Saturday, December 2, 2023

Plans For a Belper Children’s Home

Plans have been submitted for a new children’s home in Belper.

The application has been submitted by private firm Blue Mountain Homes (BMH) for the former Derbyshire County Council adult education centre in Holbrook Road.

If approved, the new home would seek to provide housing for seven children aged 10 to 18.

In total, five full-time jobs would be provided, along with five part-time roles.

Amber Valley Borough Council will decide on the plans in the next few months.

A report submitted by the applicants says: “It is essential for BMH to create the right care setting for children who, through no fault of their own, have suffered a difficult upbringing.“The idea is to provide, as close as possible, a family environment, with the carers providing the parental guidance which has been so lacking in their early years.”

BMH was set up 17 years ago and currently has 12 residential children’s homes across the East Midlands.

It says that these children may have “emotional and behavioural difficulties or mild to moderate learning issues”.

The firm says: “The intention is to provide fulfilling opportunities that are rewarding and support personal development through a variety of experiences.
“It is the aim for young people to be happy and engaged in activities that build confidence and self-esteem, ready for them to make their own way in the world.
“The company believes that all young people deserve to live in a safe and nurturing environment, cared for by a dedicated staff team, who are experienced and well-trained.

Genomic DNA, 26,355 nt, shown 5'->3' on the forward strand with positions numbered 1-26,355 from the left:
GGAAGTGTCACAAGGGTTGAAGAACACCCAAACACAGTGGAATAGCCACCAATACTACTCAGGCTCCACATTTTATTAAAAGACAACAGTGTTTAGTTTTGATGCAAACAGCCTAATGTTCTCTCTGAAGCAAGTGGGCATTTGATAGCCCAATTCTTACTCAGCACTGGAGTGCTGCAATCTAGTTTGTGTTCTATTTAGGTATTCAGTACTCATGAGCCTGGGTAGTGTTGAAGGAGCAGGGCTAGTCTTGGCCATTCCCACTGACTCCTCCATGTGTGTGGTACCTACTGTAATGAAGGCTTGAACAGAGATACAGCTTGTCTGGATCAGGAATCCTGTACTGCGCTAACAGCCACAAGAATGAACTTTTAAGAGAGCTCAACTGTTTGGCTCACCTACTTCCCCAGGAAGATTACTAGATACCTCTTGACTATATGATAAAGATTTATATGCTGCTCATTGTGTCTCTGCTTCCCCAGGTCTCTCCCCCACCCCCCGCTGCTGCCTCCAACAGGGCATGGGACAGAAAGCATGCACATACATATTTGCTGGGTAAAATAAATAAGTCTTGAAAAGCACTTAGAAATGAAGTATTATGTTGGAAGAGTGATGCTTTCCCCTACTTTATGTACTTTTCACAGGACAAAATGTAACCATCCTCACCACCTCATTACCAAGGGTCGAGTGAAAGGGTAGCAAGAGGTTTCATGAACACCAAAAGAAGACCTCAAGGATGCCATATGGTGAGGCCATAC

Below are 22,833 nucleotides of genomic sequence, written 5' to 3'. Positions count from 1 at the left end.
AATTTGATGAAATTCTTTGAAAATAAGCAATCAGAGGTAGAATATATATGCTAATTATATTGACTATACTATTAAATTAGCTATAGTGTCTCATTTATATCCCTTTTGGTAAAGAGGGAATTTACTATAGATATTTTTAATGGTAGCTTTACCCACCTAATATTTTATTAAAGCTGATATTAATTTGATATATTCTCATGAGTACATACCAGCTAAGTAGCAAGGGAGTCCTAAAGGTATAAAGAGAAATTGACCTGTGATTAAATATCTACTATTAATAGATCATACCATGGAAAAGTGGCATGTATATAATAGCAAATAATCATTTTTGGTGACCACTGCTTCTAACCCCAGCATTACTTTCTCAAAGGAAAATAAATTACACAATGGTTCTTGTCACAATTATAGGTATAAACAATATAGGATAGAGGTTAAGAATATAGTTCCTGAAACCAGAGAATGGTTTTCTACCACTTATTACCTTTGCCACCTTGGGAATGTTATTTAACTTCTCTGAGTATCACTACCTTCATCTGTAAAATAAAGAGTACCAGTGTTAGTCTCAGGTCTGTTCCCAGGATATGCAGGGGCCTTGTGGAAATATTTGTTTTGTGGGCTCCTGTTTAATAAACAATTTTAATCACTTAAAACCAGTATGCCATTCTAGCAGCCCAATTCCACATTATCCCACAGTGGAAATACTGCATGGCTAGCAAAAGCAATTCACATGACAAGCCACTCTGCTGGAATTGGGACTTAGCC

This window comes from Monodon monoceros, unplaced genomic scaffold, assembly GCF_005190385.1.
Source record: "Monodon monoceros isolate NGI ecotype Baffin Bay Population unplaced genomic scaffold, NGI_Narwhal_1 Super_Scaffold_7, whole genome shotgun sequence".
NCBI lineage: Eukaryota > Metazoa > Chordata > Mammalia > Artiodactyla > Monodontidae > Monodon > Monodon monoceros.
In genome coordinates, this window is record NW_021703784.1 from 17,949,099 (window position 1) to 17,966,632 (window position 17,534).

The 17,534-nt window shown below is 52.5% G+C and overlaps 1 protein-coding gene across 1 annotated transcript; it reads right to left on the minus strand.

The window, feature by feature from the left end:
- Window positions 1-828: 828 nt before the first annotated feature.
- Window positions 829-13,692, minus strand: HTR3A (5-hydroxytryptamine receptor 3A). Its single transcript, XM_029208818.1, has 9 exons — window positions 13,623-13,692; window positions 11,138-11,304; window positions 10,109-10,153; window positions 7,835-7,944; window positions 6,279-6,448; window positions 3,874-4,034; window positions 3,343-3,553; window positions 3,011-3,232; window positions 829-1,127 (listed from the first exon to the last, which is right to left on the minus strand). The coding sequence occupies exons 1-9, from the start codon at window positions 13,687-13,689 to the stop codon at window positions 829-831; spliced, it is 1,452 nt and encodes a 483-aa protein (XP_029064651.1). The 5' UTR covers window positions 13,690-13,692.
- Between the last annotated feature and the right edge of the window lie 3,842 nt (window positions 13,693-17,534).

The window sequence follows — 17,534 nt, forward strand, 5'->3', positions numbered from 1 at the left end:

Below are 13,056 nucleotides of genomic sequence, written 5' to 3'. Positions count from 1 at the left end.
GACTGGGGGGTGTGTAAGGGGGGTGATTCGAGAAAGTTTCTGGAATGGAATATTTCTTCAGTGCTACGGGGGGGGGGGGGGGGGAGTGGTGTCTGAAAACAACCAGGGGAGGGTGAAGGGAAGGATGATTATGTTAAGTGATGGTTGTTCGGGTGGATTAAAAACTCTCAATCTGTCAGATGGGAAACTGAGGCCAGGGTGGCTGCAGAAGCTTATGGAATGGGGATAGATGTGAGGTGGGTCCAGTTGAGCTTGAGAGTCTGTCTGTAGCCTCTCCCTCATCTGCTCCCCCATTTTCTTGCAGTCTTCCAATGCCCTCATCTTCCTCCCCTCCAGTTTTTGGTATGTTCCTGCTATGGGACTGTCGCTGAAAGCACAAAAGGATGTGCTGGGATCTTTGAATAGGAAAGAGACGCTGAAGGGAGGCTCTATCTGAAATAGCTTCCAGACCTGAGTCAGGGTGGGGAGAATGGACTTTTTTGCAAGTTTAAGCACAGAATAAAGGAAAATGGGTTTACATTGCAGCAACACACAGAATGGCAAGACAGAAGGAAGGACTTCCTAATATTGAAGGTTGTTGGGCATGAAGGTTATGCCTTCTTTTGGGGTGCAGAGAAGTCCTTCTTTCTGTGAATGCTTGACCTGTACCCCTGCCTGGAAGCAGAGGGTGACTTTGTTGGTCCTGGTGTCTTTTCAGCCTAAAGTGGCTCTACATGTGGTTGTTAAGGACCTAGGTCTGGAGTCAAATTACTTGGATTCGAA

“The company provides an important community facility, to help young people prepare for life outside the children’s home.
“It is believed that the use will have no adverse impact on the residential amenity of the area and the local authority is respectfully requested to grant planning permission for the change of use.”

The site currently has 15 car parking spots, but the firm says that only up to 10 of these would be used at any one time.

It also says that the proposed change of use would far less “intensive” than the adult education centre run by the county council, which sometimes saw more than 100 people attending courses at the site each day.

The firm says that five members of staff would be on site during the day, with three sleeping in shifts through the night – with one awake at all times.

During the day, cleaners, home tutors and social workers would visit the site.

The company says it has a “good neighbour” policy and intends to work closely with residents to avoid any issues – it would give them a 24-hour phone number to flag up concerns.

It appears that only minor changes would be made to the building as part of the change of use.

This would involve turning a series of large “recreational rooms”, offices and a toilet area into into eight bedrooms, which would have their own bathrooms.

A TV/cinema room would also be created, along with a kitchen and dining area and an education room with several pull-out screens to form private study areas.

Eddie Bisknell (LDRS)

Eddie writes for Nailed through the Local Democracy Reporting Service, in partnership with the BBC. The Local Democracy Reporting Service is a partnership of media outlets sharing reporters to cover council meetings.

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